Depending on opinion, the Watch Tower Bible and Tract Society, the supervising body and publisher for the Jehovah’s Witness religious group, either doesn’t like criticism, dislikes copyright infringement, or hates both.
Since cracking down on the former is all but impossible, Watch Tower keeps an eye out for people who criticize the religion by leveraging its own copyrighted material, such as videos or songs, against it.
This means that opposing opinions become somewhat of a footnote when the group launches copyright infringement action.
Background: ‘Kevin McFree’
‘Kevin McFree’ (not his real name) is the creator of the ‘Dubtown’ series of stop-motion Lego animations that take place in a fictitious Jehovah’s Witness town. Some of McFree’s critical videos use copyrighted material owned by Watch Tower so in 2018, the group filed an application for a DMCA subpoena which asked a court to compel YouTube/Google to hand over his details.
McFree challenged the subpoena with a motion to quash, arguing that any use of Watch Tower material was protected under the doctrine of fair use. When that case had dragged on for three years without conclusion, in parallel Watch Tower filed a full-blown copyright infringement complaint against McFree.
In the summer of 2021, that case also ran into trouble when McFree refused to supply his real name.
Watch Tower told the court that it has “strong grounds” to request service on the defendant by email but since it has no real name to hand, the clerk of the court wouldn’t issue a summons. Watch Tower asked the court for advice on how to proceed but Judge Cathy Seibel declined, instead indicating a preference to wait for the decision of Judge Roman, who was presiding over the DMCA subpoena matter and McFree’s motion to quash.
That moment has now arrived and it is not what Watch Tower had hoped for.
Should The DMCA Subpoena Be Granted?
In an opinion and order handed down at a New York district court, Judge Roman acknowledges that McFree criticized the religion, including its “depictions of violence against women, the removal of a man of African descent from the denomination’s iconography, the denomination’s attitude toward technology, and its attitude toward outside academic pursuits among its followers.”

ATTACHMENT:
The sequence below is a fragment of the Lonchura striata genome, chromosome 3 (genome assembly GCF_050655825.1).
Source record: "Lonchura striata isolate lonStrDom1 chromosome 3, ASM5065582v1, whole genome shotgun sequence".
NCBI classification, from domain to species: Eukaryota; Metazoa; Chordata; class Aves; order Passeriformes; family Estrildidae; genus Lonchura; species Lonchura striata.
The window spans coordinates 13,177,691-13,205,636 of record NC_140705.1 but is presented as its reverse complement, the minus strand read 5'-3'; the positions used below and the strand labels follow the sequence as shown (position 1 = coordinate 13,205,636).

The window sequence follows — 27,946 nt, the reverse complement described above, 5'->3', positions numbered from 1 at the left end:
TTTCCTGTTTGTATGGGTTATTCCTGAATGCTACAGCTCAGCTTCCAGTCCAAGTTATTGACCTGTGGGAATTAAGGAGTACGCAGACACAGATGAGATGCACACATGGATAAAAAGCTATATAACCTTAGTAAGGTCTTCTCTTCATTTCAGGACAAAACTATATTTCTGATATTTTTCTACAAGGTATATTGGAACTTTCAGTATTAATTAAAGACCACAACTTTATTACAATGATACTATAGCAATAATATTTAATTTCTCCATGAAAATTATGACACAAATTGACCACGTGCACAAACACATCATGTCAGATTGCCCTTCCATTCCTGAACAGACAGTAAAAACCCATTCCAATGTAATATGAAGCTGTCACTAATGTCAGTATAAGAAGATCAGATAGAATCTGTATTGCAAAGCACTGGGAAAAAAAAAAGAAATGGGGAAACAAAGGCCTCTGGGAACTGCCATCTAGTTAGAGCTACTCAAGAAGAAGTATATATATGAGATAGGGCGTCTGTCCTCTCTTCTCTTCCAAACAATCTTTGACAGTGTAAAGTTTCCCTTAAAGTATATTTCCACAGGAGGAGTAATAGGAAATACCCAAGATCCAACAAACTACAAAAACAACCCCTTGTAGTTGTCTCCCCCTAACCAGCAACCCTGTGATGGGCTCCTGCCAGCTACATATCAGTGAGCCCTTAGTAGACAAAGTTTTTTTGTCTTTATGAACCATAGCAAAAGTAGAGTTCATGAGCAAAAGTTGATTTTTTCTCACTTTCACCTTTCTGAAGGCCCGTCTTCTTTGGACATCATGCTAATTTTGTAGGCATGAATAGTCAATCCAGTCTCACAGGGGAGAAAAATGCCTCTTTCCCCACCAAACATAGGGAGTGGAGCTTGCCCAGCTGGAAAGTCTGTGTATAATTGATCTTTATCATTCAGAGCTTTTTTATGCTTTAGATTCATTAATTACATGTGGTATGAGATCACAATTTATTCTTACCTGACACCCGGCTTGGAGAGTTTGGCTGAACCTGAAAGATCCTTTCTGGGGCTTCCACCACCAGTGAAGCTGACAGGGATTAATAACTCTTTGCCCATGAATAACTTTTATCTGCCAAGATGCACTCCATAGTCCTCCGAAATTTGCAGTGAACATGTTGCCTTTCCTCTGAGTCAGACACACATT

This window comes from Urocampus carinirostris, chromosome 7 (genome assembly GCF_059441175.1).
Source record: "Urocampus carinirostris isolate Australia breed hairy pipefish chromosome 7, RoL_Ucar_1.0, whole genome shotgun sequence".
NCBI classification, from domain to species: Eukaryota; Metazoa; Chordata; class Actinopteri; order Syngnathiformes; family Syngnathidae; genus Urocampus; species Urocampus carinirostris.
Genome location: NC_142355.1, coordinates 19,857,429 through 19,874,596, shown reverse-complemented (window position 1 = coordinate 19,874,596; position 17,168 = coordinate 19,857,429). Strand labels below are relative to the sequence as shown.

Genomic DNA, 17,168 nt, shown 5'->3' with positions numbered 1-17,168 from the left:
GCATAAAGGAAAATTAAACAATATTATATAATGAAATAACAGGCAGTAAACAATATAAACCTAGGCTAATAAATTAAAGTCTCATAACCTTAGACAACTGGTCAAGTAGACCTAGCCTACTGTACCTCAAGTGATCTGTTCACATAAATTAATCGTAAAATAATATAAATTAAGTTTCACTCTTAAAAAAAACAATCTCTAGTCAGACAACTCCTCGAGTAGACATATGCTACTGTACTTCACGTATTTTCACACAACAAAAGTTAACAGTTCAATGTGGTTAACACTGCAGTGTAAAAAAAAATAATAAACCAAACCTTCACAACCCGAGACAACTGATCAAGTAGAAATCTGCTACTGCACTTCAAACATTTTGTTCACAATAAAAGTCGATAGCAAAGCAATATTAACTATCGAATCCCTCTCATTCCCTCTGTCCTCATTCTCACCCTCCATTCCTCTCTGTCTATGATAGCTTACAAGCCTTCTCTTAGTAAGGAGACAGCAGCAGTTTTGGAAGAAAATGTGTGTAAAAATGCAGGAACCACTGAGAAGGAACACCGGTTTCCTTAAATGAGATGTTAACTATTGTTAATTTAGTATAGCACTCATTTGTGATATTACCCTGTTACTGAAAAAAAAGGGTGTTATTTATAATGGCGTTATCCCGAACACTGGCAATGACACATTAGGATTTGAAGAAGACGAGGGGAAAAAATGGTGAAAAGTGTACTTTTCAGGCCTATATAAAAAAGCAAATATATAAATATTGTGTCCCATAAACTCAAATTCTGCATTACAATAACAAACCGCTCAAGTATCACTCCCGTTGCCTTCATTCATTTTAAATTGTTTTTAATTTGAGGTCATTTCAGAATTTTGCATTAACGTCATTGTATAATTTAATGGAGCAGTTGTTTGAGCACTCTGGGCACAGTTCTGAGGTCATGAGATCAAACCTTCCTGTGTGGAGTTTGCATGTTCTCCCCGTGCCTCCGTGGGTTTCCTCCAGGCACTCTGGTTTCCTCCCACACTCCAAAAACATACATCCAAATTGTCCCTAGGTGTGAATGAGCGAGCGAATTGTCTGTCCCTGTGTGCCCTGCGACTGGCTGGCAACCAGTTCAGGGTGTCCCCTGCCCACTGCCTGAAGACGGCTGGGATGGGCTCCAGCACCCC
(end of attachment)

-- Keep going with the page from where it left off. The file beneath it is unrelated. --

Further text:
He also notes that following a Watch Tower DMCA notice in 2018, the Dubtown video was removed by YouTube. Despite that, Watch Tower followed up with its DMCA subpoena to YouTube/Google to identify McFree. The big question, then, is whether such a subpoena should be granted after fair use considerations and alongside McFree’s claims that the subpoena was really designed to “disfellowship him as an apostate.”
Fair Use Considerations
In considering the first factor of fair use (the purpose and character of the use, including
whether such use is of a commercial nature or is for nonprofit educational purposes), Judge Roman rejects Watch Tower’s claim that the video was not transformative on the basis that it used unedited segments of the video without commentary or criticism.
“While it is true that the Dubtown Video displays certain excerpts from Watch Tower’s works in their original and unaltered states, physical changes are not required for a new use to be transformative,” the Judge writes.
What matters, he adds, is that McFree expressed “something new, with a further purpose or different character, altering the first with new expression, meaning, or message.” Bluntly, McFree’s ‘message’ was entirely different from that of Watch Tower.
Interestingly, the Judge agrees that McFree’s use of the copyright works was indeed commercial, which counts against a finding of fair use. However, because the video was transformative, this factor is of less significance. Overall then, the first factor weighs in favor of fair use.
In respect of the nature of the copyrighted work, the Judge weighed expression and creativity elements against those that were factual or informational, with the latter receiving greater leeway when it comes to a claim of fair use. Again, the Judge decides slightly in Watch Tower’s favor given the content’s expressive and creative value.
Addressing the amount of the copyrighted work used by McFree, the Judge notes that the law can allow an alleged infringer to copy an entire work, providing the amount used is “reasonably necessary” in relation to the work’s transformative purpose.